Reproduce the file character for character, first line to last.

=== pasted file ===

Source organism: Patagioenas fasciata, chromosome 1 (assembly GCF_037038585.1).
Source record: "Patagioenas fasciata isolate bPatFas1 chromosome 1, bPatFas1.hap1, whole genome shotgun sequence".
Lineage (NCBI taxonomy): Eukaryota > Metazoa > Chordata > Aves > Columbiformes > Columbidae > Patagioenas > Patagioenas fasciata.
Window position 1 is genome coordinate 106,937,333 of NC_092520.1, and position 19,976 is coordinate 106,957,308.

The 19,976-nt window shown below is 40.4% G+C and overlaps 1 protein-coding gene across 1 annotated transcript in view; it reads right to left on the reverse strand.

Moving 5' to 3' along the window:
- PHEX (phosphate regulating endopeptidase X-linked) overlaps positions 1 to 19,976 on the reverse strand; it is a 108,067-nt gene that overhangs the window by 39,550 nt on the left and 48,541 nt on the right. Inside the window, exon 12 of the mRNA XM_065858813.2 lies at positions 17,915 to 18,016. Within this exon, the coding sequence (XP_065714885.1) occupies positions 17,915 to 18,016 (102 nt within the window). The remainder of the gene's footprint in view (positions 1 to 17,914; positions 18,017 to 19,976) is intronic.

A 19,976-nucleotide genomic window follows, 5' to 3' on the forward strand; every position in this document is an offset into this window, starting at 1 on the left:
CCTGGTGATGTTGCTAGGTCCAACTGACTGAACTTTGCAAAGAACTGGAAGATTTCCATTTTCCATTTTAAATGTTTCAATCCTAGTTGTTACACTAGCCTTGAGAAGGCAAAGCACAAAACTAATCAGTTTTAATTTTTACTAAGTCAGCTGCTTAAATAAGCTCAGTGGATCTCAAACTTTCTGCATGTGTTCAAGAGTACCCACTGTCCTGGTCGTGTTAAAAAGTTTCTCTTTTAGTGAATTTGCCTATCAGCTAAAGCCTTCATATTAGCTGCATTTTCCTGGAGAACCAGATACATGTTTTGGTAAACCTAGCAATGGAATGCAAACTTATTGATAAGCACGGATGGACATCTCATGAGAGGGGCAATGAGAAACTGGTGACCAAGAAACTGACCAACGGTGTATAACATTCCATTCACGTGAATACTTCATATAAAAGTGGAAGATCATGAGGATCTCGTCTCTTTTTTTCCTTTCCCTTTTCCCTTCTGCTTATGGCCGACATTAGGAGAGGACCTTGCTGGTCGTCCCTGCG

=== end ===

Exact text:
Source organism: Patagioenas fasciata, chromosome 1 (assembly GCF_037038585.1).
Source record: "Patagioenas fasciata isolate bPatFas1 chromosome 1, bPatFas1.hap1, whole genome shotgun sequence".
Lineage (NCBI taxonomy): Eukaryota > Metazoa > Chordata > Aves > Columbiformes > Columbidae > Patagioenas > Patagioenas fasciata.
Window position 1 is genome coordinate 106,937,333 of NC_092520.1, and position 19,976 is coordinate 106,957,308.

The 19,976-nt window shown below is 40.4% G+C and overlaps 1 protein-coding gene across 1 annotated transcript in view; it reads right to left on the reverse strand.

Moving 5' to 3' along the window:
- PHEX (phosphate regulating endopeptidase X-linked) overlaps positions 1 to 19,976 on the reverse strand; it is a 108,067-nt gene that overhangs the window by 39,550 nt on the left and 48,541 nt on the right. Inside the window, exon 12 of the mRNA XM_065858813.2 lies at positions 17,915 to 18,016. Within this exon, the coding sequence (XP_065714885.1) occupies positions 17,915 to 18,016 (102 nt within the window). The remainder of the gene's footprint in view (positions 1 to 17,914; positions 18,017 to 19,976) is intronic.

A 19,976-nucleotide genomic window follows, 5' to 3' on the forward strand; every position in this document is an offset into this window, starting at 1 on the left:
CCTGGTGATGTTGCTAGGTCCAACTGACTGAACTTTGCAAAGAACTGGAAGATTTCCATTTTCCATTTTAAATGTTTCAATCCTAGTTGTTACACTAGCCTTGAGAAGGCAAAGCACAAAACTAATCAGTTTTAATTTTTACTAAGTCAGCTGCTTAAATAAGCTCAGTGGATCTCAAACTTTCTGCATGTGTTCAAGAGTACCCACTGTCCTGGTCGTGTTAAAAAGTTTCTCTTTTAGTGAATTTGCCTATCAGCTAAAGCCTTCATATTAGCTGCATTTTCCTGGAGAACCAGATACATGTTTTGGTAAACCTAGCAATGGAATGCAAACTTATTGATAAGCACGGATGGACATCTCATGAGAGGGGCAATGAGAAACTGGTGACCAAGAAACTGACCAACGGTGTATAACATTCCATTCACGTGAATACTTCATATAAAAGTGGAAGATCATGAGGATCTCGTCTCTTTTTTTCCTTTCCCTTTTCCCTTCTGCTTATGGCCGACATTAGGAGAGGACCTTGCTGGTCGTCCCTGCG